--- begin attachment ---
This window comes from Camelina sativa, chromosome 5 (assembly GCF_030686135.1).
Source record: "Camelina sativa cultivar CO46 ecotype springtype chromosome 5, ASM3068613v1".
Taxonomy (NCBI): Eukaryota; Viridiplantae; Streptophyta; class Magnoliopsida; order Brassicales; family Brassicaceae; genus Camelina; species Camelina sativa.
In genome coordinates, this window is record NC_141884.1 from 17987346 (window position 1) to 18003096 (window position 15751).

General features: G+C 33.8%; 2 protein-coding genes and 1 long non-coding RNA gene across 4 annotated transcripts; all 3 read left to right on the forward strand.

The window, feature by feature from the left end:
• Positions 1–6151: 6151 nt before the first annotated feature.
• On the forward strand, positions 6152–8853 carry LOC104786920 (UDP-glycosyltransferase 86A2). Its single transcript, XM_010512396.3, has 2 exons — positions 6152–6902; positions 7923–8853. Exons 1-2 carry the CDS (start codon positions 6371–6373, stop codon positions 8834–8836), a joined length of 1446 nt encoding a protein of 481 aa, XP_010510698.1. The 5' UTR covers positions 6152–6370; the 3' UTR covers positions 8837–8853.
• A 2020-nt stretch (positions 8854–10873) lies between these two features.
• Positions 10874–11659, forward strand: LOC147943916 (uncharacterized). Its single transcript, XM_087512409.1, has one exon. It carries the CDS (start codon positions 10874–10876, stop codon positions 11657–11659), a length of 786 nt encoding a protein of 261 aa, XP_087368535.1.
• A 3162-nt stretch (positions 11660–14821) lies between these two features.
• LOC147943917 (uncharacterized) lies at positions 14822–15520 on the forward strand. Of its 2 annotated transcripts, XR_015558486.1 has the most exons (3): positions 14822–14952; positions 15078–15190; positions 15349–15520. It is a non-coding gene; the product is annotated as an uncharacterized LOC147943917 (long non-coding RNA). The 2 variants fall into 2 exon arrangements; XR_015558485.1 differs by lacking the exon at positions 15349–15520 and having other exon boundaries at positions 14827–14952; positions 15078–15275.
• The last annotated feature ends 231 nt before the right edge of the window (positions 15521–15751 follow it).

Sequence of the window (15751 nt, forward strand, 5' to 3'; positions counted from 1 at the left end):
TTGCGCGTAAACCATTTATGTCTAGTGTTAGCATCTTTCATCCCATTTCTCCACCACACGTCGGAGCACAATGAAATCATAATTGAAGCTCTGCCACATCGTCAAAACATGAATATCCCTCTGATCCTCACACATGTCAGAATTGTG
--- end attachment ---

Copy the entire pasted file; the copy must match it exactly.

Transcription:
This window comes from Camelina sativa, chromosome 5 (assembly GCF_030686135.1).
Source record: "Camelina sativa cultivar CO46 ecotype springtype chromosome 5, ASM3068613v1".
Taxonomy (NCBI): Eukaryota; Viridiplantae; Streptophyta; class Magnoliopsida; order Brassicales; family Brassicaceae; genus Camelina; species Camelina sativa.
In genome coordinates, this window is record NC_141884.1 from 17987346 (window position 1) to 18003096 (window position 15751).

General features: G+C 33.8%; 2 protein-coding genes and 1 long non-coding RNA gene across 4 annotated transcripts; all 3 read left to right on the forward strand.

The window, feature by feature from the left end:
• Positions 1–6151: 6151 nt before the first annotated feature.
• On the forward strand, positions 6152–8853 carry LOC104786920 (UDP-glycosyltransferase 86A2). Its single transcript, XM_010512396.3, has 2 exons — positions 6152–6902; positions 7923–8853. Exons 1-2 carry the CDS (start codon positions 6371–6373, stop codon positions 8834–8836), a joined length of 1446 nt encoding a protein of 481 aa, XP_010510698.1. The 5' UTR covers positions 6152–6370; the 3' UTR covers positions 8837–8853.
• A 2020-nt stretch (positions 8854–10873) lies between these two features.
• Positions 10874–11659, forward strand: LOC147943916 (uncharacterized). Its single transcript, XM_087512409.1, has one exon. It carries the CDS (start codon positions 10874–10876, stop codon positions 11657–11659), a length of 786 nt encoding a protein of 261 aa, XP_087368535.1.
• A 3162-nt stretch (positions 11660–14821) lies between these two features.
• LOC147943917 (uncharacterized) lies at positions 14822–15520 on the forward strand. Of its 2 annotated transcripts, XR_015558486.1 has the most exons (3): positions 14822–14952; positions 15078–15190; positions 15349–15520. It is a non-coding gene; the product is annotated as an uncharacterized LOC147943917 (long non-coding RNA). The 2 variants fall into 2 exon arrangements; XR_015558485.1 differs by lacking the exon at positions 15349–15520 and having other exon boundaries at positions 14827–14952; positions 15078–15275.
• The last annotated feature ends 231 nt before the right edge of the window (positions 15521–15751 follow it).

Sequence of the window (15751 nt, forward strand, 5' to 3'; positions counted from 1 at the left end):
TTGCGCGTAAACCATTTATGTCTAGTGTTAGCATCTTTCATCCCATTTCTCCACCACACGTCGGAGCACAATGAAATCATAATTGAAGCTCTGCCACATCGTCAAAACATGAATATCCCTCTGATCCTCACACATGTCAGAATTGTG